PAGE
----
Australia is building its future air power capabilities around the F-35. What future threats might the fifth-gen fighter face?
As tensions rise over China’s territorial claims in the South China Sea, Australia deploys a squadron of F-35A Lightning Joint Strike Fighters (JSFs), to the Royal Malaysian Air Force Base Butterworth.
This is a location very familiar to many Australian defence personnel from decades of deployments, going back to the dark days of World War 2.
For the Australian Defence Force (ADF), this is the first regional deployment of the F-35, an aircraft far better than anything operated by any regional air force. Initial combat air patrols, out into the South China Sea, though nowhere close to the disputed territory, demonstrate F-35’s knowledge superiority.
Aircraft track People’s Liberation Army Air Force (PLAAF) Chengdu J-20 aircraft conducting their own combat air patrols, monitoring and classifying their radar emissions and also those from a variety of air defence radars operating from PLA-Navy ships as well as from the island bases. That’s all without registering more than some faint returns on the PLA radars.
But undetected they aren’t. As one aircraft makes its final approach to land at Butterworth, a small quad-rotor unmanned aerial vehicle (UAV) zooms into its path.
The pilot avoids a collision – just – but his wingman isn’t so fortunate. A second UAV goes straight into his engine. The pilot safely ejects but a $150 million aircraft has just fallen victim to a UAV worth at most a couple of thousand dollars.
Worse is to come. As smoke from the burning aircraft rises into the sky, dozens of small suicide UAVs rise from scattered backyards and bush clearings and converge on the base, each carrying an explosive payload about the equivalent of a hand grenade – quite sufficient to damage or destroy an expensive aircraft.
These UAVs are flying autonomously in a swarm, heading to coordinates based on satellite imagery taken in the previous half-hour. Many fall to base defences – electronic jamming and good old-fashioned gunfire – but enough get through to destroy one aircraft and damage two more.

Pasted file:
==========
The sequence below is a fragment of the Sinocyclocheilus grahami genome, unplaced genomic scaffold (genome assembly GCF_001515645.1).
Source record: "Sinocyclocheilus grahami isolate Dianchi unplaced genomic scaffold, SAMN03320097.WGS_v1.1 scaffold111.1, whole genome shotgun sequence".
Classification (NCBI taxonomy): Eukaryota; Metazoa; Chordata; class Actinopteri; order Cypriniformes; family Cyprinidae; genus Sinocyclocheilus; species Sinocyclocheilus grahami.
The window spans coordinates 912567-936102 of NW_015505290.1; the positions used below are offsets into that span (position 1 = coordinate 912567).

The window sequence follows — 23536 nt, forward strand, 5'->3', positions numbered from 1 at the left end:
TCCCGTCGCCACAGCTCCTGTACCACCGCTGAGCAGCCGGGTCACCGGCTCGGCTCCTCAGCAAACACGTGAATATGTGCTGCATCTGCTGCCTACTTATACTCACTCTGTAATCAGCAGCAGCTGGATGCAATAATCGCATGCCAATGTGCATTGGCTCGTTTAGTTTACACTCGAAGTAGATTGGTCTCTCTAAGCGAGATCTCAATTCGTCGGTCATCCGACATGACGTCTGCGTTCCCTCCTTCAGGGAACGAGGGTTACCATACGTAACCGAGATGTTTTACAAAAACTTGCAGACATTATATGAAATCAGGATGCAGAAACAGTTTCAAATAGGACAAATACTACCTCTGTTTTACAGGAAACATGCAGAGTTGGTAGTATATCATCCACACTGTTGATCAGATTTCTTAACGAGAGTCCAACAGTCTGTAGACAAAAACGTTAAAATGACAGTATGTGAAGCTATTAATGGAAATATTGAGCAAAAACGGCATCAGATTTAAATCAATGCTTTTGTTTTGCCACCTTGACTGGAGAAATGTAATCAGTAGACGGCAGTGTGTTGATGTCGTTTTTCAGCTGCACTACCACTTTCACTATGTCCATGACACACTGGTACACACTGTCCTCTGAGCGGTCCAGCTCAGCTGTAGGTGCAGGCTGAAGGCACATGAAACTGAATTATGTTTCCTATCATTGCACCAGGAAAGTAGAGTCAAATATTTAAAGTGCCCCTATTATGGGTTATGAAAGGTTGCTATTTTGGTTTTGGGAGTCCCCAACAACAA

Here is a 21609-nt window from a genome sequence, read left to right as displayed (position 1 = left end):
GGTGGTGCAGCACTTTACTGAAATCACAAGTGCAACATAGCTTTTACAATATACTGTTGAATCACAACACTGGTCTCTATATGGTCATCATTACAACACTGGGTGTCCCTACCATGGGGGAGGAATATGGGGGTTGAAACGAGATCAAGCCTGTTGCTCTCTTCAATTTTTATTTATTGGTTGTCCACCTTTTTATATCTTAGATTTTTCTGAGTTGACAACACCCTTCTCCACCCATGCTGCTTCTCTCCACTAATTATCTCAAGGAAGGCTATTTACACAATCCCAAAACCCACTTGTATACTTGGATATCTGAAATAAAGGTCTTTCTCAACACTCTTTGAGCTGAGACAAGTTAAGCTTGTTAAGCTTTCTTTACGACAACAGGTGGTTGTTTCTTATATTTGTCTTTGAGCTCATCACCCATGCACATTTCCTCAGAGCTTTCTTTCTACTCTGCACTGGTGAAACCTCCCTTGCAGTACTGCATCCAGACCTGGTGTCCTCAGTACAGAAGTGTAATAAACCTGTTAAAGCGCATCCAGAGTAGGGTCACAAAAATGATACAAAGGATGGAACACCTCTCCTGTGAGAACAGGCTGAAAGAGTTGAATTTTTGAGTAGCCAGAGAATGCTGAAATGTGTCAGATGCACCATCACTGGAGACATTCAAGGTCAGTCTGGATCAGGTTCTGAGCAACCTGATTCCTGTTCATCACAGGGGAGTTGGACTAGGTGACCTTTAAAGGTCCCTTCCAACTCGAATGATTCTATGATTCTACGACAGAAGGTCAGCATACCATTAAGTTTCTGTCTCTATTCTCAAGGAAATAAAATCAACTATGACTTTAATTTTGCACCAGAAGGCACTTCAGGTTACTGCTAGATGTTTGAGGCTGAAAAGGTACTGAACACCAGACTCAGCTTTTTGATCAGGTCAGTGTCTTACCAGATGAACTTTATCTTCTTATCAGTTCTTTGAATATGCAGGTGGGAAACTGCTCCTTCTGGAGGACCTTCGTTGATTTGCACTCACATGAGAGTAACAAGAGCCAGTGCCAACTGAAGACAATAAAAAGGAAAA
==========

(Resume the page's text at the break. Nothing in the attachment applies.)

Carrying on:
At a crucial time, a squadron of modern combat aircraft is rendered combat ineffective.
Everyone knows precisely who was responsible but actual evidence is scanty. Recovered UAVs, readily available commercial models, don’t carry PLAAF markings and their operators, quite few in number, disappeared the moment their little aircraft were airborne.
Round one goes to the PLA – a classic case of disruptive technology where the traditional exercise of air power was constrained by imaginative application of a new capability.
This scenario is wholly fictitious and it might not play out this way at all. Practically everyone is now aware of the risk of weaponised unmanned aircraft systems (UAS) and much research is being devoted to counter-UAS technology.
This ranges from basic electronic counter-measures – most commercial UAVs operate with common command protocols on known frequency bands – through to kinetic means including net-throwers, guns, missiles and even hunter-killer UAVs and trained falcons. Directed energy weapons defences would appear to have significant potential.
But the risk of a mass UAV attack on an air base is real, as was demonstrated in January when 13 bomb-carrying drones attacked two Russian bases in Syria. Ten headed for Russia’s main Syria base at Khmeimim in Latakia province. Another three hit the Russian naval base at nearby Tartus.
This attack, apparently launched by anti-Syrian regime rebels caused no damage or casualties, with all attackers downed, six by missiles and seven by electronic counter-measures.
Russian images of one downed drone show what appears to be a large fixed-wing model aircraft powered by a small petrol engine, armed with small bomblets.